Tuesday, January 31, 2012
I just witnessed the signing of the home on Ritter Drive in Riverdale Utah. Look for your new neighbors!!
Riverdale appoints interim fire chief
RIVERDALE -- Dean Gallegos has been named the acting fire chief after the resignation of former chief Doug Illum.
Mayor Bruce Burrows said Illum submitted a resignation letter Dec. 5 with the intention to resign effective June 1. However, due to family issues, Illum upped the effective date to Jan. 23.
Illum was hired with Riverdale on July 1, 2004. Gallegos has been with the department for 14 years, Burrows said.
Official action to replace Illum is on hold while city staff and council evaluate the best option going forward, Burrows said. He said the item would likely be discussed during an executive session Feb. 7.
In other personnel news, Riverdale Police Chief Dave Hansen exercised an option to retire in place. He will continue as police chief while simultaneously collecting retirement benefits. Hansen has been employed with the city for 26 years.
Burrows said the arrangement saves the city money that would have otherwise been spent on Hansen's retirement. Instead of paying 28 percent of Hansen's retirement costs, the city will now pay only 6 percent.
"It is to our advantage to save 22 percent," Burrows said.
Riverdale Utah always changing
Capital Economics expects the housing crisis to end this year, according to a report released Tuesday. One of the reasons: loosening credit.
The analytics firm notes the average credit score required to attain a mortgage loan is 700. While this is higher than scores required prior to the crisis, it is constant with requirements one year ago.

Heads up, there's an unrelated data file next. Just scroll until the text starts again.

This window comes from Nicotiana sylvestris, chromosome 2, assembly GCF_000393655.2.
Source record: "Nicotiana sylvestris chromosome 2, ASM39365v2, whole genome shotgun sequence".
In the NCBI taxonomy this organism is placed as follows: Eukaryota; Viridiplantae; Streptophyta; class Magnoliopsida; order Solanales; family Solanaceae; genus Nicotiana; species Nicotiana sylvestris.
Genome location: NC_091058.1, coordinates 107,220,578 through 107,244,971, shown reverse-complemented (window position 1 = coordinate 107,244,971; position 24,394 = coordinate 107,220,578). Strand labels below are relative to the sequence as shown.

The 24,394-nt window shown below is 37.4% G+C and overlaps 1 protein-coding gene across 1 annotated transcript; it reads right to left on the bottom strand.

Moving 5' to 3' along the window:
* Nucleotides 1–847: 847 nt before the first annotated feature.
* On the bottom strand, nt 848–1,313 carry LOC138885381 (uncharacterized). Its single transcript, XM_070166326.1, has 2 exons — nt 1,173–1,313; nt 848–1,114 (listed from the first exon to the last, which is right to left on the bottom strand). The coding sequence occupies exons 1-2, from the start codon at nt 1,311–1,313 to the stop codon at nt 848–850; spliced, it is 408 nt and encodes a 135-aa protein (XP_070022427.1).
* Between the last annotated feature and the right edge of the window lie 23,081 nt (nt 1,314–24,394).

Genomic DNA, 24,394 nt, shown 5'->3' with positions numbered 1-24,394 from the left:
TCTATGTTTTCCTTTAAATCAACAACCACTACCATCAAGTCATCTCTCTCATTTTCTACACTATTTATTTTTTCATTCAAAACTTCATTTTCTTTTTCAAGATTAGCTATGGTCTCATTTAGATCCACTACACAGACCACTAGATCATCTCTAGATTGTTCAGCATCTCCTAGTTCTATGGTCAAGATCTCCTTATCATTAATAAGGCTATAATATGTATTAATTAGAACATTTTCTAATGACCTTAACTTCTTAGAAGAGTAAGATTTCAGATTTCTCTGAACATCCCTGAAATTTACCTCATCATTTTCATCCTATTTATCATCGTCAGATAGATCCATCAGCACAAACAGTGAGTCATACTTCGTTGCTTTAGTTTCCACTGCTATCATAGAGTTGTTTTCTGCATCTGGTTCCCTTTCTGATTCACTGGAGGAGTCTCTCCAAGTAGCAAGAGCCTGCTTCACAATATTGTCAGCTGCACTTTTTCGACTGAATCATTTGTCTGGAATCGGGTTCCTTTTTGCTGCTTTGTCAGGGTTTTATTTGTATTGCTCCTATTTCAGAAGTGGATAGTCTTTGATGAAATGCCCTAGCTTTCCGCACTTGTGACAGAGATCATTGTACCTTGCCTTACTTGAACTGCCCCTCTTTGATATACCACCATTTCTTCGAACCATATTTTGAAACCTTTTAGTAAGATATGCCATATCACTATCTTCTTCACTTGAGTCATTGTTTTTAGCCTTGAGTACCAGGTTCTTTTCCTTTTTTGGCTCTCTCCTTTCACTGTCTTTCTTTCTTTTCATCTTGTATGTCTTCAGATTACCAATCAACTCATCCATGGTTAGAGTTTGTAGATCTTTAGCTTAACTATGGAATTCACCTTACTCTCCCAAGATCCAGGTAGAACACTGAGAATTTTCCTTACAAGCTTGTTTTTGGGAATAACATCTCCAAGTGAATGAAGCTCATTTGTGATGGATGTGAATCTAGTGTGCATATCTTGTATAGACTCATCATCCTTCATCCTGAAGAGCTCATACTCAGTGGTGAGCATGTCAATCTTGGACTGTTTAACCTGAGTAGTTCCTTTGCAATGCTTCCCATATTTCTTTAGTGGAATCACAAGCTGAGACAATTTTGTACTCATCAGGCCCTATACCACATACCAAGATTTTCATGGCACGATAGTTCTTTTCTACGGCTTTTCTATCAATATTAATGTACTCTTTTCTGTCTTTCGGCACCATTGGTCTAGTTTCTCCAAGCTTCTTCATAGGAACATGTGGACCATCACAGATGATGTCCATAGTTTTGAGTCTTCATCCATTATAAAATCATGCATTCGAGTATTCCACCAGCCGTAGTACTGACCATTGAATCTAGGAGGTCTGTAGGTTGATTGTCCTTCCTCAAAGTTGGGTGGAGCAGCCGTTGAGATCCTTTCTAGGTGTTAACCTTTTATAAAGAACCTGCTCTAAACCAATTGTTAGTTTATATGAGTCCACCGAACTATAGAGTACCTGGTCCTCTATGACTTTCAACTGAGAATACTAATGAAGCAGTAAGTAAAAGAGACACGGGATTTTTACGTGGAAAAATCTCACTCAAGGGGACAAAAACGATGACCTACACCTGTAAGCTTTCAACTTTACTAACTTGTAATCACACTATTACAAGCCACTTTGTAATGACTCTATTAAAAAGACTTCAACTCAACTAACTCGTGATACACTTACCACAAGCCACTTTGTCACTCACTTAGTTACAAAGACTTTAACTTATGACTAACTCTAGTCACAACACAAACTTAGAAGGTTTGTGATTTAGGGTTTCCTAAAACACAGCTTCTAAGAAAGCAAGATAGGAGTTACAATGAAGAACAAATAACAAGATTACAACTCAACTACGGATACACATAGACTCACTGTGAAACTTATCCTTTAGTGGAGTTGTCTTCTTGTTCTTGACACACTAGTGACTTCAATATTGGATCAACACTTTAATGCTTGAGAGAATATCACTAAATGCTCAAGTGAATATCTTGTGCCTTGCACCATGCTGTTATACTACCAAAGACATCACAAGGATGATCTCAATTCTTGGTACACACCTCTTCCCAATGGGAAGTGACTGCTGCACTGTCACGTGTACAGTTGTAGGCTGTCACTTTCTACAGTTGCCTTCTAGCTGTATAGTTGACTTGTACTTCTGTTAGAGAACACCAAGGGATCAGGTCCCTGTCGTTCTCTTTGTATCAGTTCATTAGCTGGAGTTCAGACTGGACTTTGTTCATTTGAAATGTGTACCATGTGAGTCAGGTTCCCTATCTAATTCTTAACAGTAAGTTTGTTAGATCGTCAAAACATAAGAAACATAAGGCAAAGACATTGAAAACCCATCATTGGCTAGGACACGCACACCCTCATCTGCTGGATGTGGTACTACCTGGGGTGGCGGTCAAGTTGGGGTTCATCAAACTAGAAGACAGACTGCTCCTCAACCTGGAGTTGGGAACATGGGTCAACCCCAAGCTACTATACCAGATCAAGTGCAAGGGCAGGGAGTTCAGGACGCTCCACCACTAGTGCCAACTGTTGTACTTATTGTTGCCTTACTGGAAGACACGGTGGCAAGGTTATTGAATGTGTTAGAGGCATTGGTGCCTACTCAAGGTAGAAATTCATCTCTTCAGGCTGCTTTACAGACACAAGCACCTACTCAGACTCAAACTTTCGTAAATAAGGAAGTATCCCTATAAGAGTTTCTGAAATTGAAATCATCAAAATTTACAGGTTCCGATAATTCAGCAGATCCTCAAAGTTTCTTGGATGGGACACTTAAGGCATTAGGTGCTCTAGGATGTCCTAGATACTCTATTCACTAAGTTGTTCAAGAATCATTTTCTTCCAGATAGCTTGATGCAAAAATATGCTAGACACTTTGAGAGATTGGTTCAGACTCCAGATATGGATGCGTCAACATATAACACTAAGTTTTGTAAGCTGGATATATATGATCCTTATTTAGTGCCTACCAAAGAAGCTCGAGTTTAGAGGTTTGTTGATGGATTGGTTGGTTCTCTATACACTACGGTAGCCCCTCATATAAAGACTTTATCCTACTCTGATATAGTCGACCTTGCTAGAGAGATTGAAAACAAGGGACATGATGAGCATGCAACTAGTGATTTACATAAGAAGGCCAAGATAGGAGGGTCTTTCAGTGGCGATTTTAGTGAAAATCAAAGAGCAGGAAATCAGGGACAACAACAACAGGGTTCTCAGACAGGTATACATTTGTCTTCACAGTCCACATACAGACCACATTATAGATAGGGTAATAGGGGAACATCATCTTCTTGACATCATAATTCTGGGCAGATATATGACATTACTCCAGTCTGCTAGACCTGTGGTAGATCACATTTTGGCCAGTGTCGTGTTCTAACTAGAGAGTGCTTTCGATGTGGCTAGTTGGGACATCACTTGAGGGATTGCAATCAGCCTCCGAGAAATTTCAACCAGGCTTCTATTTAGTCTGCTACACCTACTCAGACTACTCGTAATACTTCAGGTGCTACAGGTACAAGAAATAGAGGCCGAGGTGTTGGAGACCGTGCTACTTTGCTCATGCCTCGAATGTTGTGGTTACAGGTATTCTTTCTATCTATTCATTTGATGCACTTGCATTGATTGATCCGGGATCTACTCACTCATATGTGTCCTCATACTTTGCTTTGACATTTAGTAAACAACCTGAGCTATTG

Additionally, a Fed Senior Loan Officer Survey found credit requirements in the fourth quarter were consistent with the past three quarters.
However, other market indicators point not just to a stabilization of mortgage lending standards, but also a loosening of credit availability.
Banks are now lending amounts up to 3.5 times borrower earnings. This is up from a low during the crisis of 3.2 times borrower earnings.
Banks are also loosening loan-to-value ratios (LTV), which Capital Economics denotes “the clearest sign yet of an improvement in mortgage credit conditions.”
In contrast to a low of 74 percent reached in mid-2010, banks are now lending at 82 percent LTV.
While credit conditions may have loosened slightly, some potential homebuyers are still struggling with credit requirements. In fact, Capital Economics points out that in November 8 percent of contract cancellations were the result of a potential buyer not qualifying for a loan.
Additionally, Capital Economics says “any improvement in credit conditions won’t be significant enough to generation actual house price gains,” and potential ramifications from the euro-zone pose a threat to future credit availability.